In English v Thomas Sanderson the Court of Appeal (but only by a 2/1 majority) has overturned the EAT and decided that an employee can be harassed 'on grounds of sexual orientation' when he is subjected to homophobic taunts, even though he is not himself homosexual and the taunting colleagues know that.
The Court of Appeal judges were concerned to establish the point at which otherwise tolerable behaviour becomes unlawful discrimination. The issue arises because the relevant European directive talks about unlawful harassment being ‘on grounds of sexual orientation’ without the claimant’s actual, perceived or assumed sexual orientation being an issue at all. The court looked at a long line of cases where the boundaries of discrimination law had been extended. In the 1984 case of Showboat it was held to be race discrimination when an employee disobeyed his employer’s instruction not to discriminate against someone else. In the recent case of Attridge Law it was disability discrimination for an employer not to allow an able-bodied employee to work hours that enabled her to care for her disabled child.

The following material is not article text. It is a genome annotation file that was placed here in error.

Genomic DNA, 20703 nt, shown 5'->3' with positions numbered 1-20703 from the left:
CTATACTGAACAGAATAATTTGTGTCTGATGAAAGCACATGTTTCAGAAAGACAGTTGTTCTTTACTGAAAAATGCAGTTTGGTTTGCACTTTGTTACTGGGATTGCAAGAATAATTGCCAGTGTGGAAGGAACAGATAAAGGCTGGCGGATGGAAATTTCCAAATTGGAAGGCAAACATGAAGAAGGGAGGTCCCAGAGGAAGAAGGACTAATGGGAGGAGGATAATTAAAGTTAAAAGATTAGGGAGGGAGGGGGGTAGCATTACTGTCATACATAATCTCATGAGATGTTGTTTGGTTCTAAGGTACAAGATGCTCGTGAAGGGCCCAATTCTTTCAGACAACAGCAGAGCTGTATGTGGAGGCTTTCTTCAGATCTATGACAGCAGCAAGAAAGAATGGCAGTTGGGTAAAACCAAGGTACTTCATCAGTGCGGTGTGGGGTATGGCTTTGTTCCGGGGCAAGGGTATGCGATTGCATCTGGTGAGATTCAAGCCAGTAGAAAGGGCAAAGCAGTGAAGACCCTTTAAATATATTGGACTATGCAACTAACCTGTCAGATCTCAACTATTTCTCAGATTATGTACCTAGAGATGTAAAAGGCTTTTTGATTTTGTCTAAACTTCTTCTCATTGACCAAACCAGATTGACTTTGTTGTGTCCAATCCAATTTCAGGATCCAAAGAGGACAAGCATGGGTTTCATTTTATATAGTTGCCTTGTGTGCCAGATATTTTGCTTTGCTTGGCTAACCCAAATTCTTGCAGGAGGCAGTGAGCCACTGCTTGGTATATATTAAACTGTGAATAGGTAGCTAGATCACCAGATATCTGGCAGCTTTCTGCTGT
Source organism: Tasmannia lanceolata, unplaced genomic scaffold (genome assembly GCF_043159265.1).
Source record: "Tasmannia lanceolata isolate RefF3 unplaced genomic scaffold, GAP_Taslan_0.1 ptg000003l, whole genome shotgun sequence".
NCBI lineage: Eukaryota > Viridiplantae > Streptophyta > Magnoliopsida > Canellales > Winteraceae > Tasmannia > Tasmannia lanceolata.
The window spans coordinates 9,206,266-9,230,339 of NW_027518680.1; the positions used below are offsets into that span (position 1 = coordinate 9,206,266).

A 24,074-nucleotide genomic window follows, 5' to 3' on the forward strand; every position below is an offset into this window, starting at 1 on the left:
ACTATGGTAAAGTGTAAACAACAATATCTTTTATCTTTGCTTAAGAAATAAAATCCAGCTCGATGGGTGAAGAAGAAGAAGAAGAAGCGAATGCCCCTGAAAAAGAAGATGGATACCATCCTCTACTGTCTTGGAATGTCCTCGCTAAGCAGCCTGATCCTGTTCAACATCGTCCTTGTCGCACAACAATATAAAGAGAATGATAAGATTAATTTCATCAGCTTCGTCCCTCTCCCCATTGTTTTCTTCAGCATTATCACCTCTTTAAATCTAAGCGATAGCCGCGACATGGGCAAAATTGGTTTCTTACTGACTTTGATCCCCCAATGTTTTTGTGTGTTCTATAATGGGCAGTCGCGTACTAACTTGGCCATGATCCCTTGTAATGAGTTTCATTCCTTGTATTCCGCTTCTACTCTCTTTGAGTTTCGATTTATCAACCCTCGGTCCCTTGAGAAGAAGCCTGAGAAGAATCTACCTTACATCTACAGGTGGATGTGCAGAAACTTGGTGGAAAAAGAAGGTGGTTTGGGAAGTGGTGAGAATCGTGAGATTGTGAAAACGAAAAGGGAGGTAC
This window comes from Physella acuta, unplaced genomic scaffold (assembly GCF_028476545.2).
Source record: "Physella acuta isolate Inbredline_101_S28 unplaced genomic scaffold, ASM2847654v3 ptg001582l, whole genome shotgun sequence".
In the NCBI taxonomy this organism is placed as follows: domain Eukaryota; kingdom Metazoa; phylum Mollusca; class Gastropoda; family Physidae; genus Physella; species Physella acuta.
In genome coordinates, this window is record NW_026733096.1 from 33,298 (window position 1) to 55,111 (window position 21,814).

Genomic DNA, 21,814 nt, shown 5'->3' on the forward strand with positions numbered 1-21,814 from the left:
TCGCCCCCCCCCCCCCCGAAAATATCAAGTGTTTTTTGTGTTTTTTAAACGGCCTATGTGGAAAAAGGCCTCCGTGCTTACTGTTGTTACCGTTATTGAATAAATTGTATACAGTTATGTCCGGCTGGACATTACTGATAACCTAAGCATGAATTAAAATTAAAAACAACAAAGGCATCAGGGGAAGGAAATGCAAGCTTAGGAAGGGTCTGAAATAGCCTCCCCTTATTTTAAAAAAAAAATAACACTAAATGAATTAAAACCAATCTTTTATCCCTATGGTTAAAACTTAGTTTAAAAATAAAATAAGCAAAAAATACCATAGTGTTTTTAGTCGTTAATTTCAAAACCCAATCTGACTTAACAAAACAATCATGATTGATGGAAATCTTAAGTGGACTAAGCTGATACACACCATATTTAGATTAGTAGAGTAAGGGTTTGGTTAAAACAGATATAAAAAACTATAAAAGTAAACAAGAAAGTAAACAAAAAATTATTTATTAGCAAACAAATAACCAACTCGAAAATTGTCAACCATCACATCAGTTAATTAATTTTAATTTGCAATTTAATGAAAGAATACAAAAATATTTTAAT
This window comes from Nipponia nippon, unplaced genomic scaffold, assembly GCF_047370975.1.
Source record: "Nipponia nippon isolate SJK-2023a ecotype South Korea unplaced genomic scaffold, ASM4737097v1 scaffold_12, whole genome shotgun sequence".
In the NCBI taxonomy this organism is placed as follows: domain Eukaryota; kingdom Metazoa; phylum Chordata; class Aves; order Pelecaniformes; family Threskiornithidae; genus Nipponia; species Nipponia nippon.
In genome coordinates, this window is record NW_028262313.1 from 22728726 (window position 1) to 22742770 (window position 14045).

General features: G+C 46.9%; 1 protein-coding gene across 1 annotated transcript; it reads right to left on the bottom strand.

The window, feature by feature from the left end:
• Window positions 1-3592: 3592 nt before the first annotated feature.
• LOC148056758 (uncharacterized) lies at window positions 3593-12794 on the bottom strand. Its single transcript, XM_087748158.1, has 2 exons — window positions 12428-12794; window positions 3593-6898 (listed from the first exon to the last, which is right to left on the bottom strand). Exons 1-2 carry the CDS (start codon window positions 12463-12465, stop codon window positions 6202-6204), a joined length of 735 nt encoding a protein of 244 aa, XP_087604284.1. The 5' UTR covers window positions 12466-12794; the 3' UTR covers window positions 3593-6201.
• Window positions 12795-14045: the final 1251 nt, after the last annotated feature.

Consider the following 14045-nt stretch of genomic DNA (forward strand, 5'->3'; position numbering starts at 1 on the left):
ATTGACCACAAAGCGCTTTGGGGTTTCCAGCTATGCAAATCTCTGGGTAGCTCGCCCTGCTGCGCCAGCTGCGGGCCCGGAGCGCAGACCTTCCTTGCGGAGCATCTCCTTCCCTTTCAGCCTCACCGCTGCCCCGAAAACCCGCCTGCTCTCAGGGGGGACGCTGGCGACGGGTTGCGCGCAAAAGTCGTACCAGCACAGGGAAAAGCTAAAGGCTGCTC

The cases showed that an employee may have 'grounds' to bring an unlawful discrimination claim without him/herself being black/disabled etc. It followed that the employee in this case should be allowed to bring a sexual orientation claim even though he was not himself gay.
Points to note –
- The claimant succeeded in this claim because, in general terms, incessant mockery had created a degrading and hostile working environment.
- Employers should be sure that they have policies in place, and monitor how they operate in practice, to ensure that ‘workplace banter’ does not get out of hand and make them defendants to an unlawful discrimination claim!